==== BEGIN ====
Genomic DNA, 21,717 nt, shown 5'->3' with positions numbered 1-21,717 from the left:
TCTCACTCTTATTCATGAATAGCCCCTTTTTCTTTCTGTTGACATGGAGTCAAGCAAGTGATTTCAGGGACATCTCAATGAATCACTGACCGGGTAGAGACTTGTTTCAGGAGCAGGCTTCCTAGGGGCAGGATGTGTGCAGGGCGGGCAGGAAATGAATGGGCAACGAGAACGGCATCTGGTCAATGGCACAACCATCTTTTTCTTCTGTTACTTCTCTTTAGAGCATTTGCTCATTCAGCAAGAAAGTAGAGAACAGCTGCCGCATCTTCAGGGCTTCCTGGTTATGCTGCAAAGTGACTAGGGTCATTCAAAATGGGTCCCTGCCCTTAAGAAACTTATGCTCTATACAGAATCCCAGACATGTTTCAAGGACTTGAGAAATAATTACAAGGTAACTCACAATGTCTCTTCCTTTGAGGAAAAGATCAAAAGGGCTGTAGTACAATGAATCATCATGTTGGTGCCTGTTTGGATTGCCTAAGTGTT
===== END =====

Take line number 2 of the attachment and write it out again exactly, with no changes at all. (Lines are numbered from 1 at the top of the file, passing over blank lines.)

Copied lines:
TCTCACTCTTATTCATGAATAGCCCCTTTTTCTTTCTGTTGACATGGAGTCAAGCAAGTGATTTCAGGGACATCTCAATGAATCACTGACCGGGTAGAGACTTGTTTCAGGAGCAGGCTTCCTAGGGGCAGGATGTGTGCAGGGCGGGCAGGAAATGAATGGGCAACGAGAACGGCATCTGGTCAATGGCACAACCATCTTTTTCTTCTGTTACTTCTCTTTAGAGCATTTGCTCATTCAGCAAGAAAGTAGAGAACAGCTGCCGCATCTTCAGGGCTTCCTGGTTATGCTGCAAAGTGACTAGGGTCATTCAAAATGGGTCCCTGCCCTTAAGAAACTTATGCTCTATACAGAATCCCAGACATGTTTCAAGGACTTGAGAAATAATTACAAGGTAACTCACAATGTCTCTTCCTTTGAGGAAAAGATCAAAAGGGCTGTAGTACAATGAATCATCATGTTGGTGCCTGTTTGGATTGCCTAAGTGTT